Annabel Croft tells The Tennis Space why life as a professional is a stressful one: “Playing tennis is like being a deer rucking in the park.”
“I think that professional tennis is one of the most stressful professional sports because of the length of time that you’re out on court. Other sports, I guess golf would be quite similar, but others are over in minutes and your stress levels are for that short period of time. But tennis is this emotional personal journey that can last up to three or four hours or more. I think it’s incredibly stressful. You have to be the right sort of personality to deal with those pressures, certain personalities like a Roger Federer just deal with it effortlessly, whereas others are so wrought and fraught internally, and you can see it, as an opponent. That’s why it’s such a great spectator sport because the audience can see these pressure moments presenting themselves during the course of matches.
“There are lots of different techniques now to try to deal with stress, there are a lot of sports psychologists who will give players certain things to do where they are focusing forwards not backwards. A lot of it’s in your own personality.
“I think players are encouraged to switch off and do other things away from the sport, but there’s so little time. Now every moment of their day is planned out, the physio, warm, down, stretching, almost every moment of every day is planned, so it’s quite difficult to suddenly go oh I’m going to go off shopping today and switch off. That would be exhausting So it’s very difficult.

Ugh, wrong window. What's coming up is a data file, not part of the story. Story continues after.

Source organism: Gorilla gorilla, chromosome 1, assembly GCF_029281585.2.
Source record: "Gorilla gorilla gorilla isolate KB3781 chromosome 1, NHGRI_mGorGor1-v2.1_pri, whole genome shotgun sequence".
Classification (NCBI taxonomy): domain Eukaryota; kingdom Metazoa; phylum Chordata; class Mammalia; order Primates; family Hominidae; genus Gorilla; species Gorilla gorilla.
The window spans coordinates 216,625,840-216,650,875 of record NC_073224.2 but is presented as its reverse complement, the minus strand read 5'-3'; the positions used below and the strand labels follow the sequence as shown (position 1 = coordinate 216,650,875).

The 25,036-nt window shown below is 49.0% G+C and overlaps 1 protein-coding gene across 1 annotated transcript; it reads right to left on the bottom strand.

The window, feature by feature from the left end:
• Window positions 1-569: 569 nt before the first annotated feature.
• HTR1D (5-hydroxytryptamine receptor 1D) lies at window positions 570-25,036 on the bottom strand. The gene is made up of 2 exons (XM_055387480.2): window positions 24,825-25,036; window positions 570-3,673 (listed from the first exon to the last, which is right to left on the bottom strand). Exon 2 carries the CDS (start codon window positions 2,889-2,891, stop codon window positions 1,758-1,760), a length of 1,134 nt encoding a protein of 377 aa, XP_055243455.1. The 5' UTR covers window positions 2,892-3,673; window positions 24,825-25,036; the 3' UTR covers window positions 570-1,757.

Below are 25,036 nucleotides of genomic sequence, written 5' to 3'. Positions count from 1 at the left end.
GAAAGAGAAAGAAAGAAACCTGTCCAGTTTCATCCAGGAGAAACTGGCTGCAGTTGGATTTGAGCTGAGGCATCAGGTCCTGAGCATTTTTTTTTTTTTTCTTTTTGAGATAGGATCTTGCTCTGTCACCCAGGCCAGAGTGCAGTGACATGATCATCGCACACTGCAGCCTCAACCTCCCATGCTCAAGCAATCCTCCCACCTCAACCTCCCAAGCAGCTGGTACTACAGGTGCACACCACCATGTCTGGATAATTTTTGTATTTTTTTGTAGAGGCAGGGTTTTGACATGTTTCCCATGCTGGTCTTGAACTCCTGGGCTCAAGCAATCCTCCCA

“Other sports too, you’re often in a team, it’s not so exposing, whereas this is such a mental sport, it is like two boxers going up against each other, deer rucking in the park. Ultimately it’s who’s got the strongest mind, mentally you are exposed to what everyone who’s watching the match can see, if you put in a short second serve or double fault, and tense up, and get tight on your forehand, everyone knows it’s getting to you, it’s very transparent, we can all see that, and that’s why it’s so fascinating, you are watching the two minds go head to head, it transfers through to what the mental side is.
“When I was playing there was so much less money on the tour, I was constantly aware of saving money. We didn’t have mobile phones so I was constantly on payphones, I was on red eye flights, I was going to Greyhound bus stations at three in the morning, but that was the cheapest way to get to the next event. There’s so much more money in the game now and so many more teams that that isn’t such a problem, but lower down the rankings players do struggle, that’s another pressure It is really tough and that’s not helpful in terms of your best performance. Dodig for example slept rough in tube stations and things to save money to get to the next tournament. If you get through qualifying, which is so tough, you get your hotel paid for. It made such a difference, a real reward for getting through.
“One of the ways they cope is having teams, they feel much more part of the team, they are always thanking the team, talking in terms of ‘we’ so that does alleviate some of the stress, if you feel that you can offload some of that stress onto your team.”
Annabel Croft is a commentator for Eurosport.